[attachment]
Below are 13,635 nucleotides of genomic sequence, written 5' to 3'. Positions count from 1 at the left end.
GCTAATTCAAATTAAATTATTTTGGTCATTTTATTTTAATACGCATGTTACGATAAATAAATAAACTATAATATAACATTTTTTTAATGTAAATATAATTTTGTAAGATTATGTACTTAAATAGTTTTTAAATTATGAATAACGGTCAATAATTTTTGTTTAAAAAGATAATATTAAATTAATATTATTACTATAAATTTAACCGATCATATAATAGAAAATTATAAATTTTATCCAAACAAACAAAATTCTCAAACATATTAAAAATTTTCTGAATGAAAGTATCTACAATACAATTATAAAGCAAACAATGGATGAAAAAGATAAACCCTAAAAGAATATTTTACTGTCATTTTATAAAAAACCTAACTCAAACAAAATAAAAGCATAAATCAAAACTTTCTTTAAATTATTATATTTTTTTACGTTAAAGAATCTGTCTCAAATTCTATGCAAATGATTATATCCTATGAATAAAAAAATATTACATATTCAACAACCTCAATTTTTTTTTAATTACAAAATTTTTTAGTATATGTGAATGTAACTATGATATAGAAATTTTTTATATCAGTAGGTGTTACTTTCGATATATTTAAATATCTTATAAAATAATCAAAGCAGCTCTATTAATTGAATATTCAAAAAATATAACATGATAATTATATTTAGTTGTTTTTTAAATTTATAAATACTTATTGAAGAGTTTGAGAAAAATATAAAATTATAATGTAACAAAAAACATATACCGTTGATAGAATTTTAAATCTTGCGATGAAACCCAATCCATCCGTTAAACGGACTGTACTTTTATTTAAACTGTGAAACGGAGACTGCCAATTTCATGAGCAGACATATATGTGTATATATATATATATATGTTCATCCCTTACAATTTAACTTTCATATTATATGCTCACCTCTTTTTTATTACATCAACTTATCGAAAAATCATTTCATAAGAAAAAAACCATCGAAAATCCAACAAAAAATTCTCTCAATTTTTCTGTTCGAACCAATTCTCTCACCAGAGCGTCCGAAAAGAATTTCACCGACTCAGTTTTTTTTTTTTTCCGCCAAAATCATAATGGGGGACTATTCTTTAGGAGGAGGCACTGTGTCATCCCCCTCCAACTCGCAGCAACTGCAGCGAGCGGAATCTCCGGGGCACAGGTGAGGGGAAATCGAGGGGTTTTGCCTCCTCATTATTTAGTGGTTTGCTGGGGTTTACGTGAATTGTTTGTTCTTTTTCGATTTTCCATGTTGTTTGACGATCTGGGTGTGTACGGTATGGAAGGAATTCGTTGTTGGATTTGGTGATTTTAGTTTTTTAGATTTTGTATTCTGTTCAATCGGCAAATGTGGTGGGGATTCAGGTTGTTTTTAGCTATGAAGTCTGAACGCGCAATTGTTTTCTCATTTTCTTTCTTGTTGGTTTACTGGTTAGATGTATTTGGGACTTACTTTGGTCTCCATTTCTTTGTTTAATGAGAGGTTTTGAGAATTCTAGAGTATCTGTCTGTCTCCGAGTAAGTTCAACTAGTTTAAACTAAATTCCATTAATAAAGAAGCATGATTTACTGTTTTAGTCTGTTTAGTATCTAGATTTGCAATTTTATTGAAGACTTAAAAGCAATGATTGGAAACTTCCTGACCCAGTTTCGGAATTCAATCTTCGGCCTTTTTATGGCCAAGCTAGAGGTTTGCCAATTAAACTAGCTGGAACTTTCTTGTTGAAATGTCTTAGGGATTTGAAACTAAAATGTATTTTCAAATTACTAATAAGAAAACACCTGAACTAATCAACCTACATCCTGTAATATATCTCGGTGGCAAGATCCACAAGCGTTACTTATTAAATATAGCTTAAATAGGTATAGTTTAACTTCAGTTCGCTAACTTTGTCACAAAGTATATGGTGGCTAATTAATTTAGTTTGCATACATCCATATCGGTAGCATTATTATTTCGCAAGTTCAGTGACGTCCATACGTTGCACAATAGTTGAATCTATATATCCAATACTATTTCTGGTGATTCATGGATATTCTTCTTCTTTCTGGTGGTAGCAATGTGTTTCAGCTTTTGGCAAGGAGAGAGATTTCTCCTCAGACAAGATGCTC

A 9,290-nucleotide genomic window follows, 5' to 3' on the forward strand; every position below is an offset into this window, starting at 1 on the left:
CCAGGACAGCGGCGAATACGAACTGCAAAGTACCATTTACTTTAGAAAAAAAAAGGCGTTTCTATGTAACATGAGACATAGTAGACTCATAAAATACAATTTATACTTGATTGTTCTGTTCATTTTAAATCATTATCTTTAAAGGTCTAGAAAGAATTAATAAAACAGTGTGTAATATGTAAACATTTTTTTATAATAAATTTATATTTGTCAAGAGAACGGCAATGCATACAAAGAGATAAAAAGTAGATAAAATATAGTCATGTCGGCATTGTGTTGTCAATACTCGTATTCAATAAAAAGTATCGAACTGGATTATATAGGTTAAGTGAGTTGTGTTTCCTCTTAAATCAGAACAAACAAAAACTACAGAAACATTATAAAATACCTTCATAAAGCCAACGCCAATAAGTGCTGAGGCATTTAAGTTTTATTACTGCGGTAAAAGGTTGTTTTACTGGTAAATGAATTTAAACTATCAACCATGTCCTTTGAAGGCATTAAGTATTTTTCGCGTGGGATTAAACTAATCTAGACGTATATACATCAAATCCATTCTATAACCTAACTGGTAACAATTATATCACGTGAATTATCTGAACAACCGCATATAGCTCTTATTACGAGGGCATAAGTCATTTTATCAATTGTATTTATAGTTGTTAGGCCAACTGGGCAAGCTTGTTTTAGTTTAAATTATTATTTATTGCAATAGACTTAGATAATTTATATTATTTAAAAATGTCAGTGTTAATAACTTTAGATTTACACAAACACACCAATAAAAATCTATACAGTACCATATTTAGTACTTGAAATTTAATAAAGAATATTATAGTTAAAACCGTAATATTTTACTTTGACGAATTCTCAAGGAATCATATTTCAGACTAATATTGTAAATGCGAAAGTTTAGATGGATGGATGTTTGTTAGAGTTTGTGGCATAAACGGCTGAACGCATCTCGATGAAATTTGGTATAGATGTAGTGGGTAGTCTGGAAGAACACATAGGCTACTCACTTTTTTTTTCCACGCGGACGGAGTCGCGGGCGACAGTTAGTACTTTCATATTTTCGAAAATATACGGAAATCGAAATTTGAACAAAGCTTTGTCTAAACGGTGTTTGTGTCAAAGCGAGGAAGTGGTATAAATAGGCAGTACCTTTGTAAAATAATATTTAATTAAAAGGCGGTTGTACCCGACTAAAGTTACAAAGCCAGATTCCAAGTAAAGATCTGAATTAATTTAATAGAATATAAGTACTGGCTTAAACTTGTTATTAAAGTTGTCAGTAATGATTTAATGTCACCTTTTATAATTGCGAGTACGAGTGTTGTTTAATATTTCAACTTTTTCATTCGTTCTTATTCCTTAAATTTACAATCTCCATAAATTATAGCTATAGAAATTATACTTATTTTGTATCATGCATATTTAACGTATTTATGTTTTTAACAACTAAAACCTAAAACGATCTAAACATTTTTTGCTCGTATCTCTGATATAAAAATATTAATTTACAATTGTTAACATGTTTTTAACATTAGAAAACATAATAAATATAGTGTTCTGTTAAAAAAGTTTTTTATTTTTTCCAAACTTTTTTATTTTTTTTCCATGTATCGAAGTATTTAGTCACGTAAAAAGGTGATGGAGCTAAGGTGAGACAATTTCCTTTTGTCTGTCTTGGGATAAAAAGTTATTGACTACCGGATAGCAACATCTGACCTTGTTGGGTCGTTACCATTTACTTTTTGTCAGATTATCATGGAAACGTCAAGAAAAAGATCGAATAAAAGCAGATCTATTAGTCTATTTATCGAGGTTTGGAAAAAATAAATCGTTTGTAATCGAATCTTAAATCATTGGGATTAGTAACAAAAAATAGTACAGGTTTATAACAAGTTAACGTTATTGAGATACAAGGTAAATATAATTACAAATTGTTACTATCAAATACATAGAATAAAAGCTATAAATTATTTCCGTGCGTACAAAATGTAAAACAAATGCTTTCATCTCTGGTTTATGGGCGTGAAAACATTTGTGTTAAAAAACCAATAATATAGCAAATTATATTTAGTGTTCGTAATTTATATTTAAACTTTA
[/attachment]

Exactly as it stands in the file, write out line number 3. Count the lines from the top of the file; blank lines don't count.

A 9,290-nucleotide genomic window follows, 5' to 3' on the forward strand; every position below is an offset into this window, starting at 1 on the left: